His obstinate perverse disposition which does not love his father; for when one does every thing, and really loves ones father, one does what the father requires, not while he is there to see it, but when his back is turned too. For the rest he knows very well that I can endure no effeminate fellow who has no human inclination in him; who puts himself to shame, can not ride or shoot; and, withal, is dirty in his person, frizzles his hair like a fool, and does not cut it off. And all this I have a thousand times reprimanded, but all in vain, and no improvement in nothing. For the rest, haughty; proud as a churl; speaks to nobody but some few, and is not popular and affable; and cuts grimaces with his face as if he were a fool; and does my will in nothing but following his own whims; no use to him in any thing else. This is the answer.Circumstances had already rendered Frederick one of the most important personages in Europe. He could ally himself with France, and humble Austria; or he could ally himself with England and Austria, and crush France. All the lesser lights in the Continental firmament circulated around these central luminaries. Consequently Frederick was enabled to take a conspicuous part in all the diplomatic intrigues which were then agitating the courts of Europe.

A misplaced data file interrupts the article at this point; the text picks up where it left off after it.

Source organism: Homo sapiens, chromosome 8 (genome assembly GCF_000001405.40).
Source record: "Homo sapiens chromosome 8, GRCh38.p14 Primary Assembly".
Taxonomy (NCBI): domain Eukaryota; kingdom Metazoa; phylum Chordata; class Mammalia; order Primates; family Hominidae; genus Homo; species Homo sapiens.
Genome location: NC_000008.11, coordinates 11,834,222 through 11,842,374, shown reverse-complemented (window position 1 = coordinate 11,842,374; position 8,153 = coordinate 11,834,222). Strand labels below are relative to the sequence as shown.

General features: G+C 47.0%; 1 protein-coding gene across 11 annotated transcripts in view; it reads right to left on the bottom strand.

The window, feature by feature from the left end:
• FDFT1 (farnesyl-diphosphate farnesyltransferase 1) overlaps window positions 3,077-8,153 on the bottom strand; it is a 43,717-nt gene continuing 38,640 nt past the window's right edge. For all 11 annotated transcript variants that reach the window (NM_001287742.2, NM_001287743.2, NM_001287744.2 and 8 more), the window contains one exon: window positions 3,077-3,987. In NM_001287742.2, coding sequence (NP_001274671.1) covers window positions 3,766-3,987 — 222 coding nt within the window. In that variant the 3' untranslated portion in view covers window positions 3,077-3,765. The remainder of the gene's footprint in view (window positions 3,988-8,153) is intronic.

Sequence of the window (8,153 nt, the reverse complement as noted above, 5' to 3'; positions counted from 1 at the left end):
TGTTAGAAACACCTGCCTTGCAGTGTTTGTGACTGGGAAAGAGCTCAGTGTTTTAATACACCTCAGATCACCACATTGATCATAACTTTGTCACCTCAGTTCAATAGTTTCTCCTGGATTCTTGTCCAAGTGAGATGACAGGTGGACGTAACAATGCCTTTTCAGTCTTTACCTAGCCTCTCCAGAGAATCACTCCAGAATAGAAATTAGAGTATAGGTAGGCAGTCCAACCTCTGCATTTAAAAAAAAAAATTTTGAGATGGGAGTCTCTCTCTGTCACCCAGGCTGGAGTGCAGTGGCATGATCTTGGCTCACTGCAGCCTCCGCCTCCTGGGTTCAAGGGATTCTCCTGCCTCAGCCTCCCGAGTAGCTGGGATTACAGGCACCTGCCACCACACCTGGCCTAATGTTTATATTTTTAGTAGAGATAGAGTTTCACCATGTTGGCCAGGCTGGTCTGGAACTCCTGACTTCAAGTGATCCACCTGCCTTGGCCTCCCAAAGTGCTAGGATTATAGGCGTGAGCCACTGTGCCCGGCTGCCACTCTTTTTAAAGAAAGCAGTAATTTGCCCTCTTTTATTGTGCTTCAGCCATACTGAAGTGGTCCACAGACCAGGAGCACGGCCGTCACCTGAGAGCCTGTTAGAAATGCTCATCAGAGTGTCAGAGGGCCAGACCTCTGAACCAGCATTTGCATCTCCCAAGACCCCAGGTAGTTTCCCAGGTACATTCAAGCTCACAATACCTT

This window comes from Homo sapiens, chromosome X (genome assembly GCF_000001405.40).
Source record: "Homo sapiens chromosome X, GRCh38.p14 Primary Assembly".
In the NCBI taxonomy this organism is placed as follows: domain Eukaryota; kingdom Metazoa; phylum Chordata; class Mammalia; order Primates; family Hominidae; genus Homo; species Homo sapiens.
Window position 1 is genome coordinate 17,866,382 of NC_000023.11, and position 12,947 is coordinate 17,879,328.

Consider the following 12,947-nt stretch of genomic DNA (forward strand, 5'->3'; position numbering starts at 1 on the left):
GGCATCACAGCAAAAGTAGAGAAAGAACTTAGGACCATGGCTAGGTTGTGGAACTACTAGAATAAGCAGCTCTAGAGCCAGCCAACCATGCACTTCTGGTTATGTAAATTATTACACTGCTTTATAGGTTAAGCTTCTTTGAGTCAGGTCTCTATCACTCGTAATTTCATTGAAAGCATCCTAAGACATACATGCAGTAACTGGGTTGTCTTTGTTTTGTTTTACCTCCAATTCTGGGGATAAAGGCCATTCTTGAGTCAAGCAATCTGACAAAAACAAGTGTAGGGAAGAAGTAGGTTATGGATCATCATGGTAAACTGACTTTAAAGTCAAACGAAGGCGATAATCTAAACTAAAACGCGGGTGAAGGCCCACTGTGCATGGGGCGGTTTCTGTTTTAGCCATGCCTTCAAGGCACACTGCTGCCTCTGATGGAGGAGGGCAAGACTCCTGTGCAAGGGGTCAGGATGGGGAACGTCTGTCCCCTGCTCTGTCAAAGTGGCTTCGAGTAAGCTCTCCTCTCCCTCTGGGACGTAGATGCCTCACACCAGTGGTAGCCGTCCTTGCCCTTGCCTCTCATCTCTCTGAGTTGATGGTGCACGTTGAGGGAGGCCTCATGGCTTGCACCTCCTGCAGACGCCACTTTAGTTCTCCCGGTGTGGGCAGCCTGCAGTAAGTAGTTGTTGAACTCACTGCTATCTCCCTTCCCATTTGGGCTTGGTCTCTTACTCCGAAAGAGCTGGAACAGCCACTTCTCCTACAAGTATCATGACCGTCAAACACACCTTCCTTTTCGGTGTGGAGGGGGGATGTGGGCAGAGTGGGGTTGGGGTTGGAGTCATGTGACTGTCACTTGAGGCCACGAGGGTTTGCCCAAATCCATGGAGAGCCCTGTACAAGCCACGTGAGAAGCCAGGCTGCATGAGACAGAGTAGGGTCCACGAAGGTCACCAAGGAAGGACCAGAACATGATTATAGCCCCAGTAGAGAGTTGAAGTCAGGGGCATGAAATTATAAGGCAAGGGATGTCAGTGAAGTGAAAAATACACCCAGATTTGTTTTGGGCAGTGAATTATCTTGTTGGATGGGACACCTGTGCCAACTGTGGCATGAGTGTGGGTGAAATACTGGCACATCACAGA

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It is said she has a sister who at least has common sense. Why take the eldest, if so? To the king it must be all one. There is also a princess, Christina Marie, of Eisenach, who would be quite my fit, and whom I should like to try for. In fine, I mean soon to come into your countries, and perhaps will say, like C?sar, Veni, vidi, vici.On Saturday, the 15th of July, 1730, the king, with a small train, which really guarded Fritz, set out at an early hour from Potsdam on this memorable journey. Three reliable officers of89 the king occupied the same carriage with Fritz, with orders to keep a strict watch over him, and never to leave him alone. Thus, throughout the journey, one of his guards sat by his side, and the other two on the seat facing him. The king was not a luxurious traveler. He seemed to covet hardship and fatigue. Post-horses were provided all along the route. The meteoric train rushed along, scarcely stopping for food or sleep, but occasionally delayed by business of inspection, until it reached Anspach, where the kings beautiful daughter, then but sixteen years of age, resided with her uncongenial husband. Here the Crown Prince had some hope of escape. He endeavored to persuade his brother-in-law, the young Marquis of Anspach, to lend him a pair of saddle-horses, and to say nothing about it. But the characterless young man, suspecting his brother, and dreading the wrath of his terrible father-in-law, refused, with many protestations of good-will.

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Apr-17 11:10:19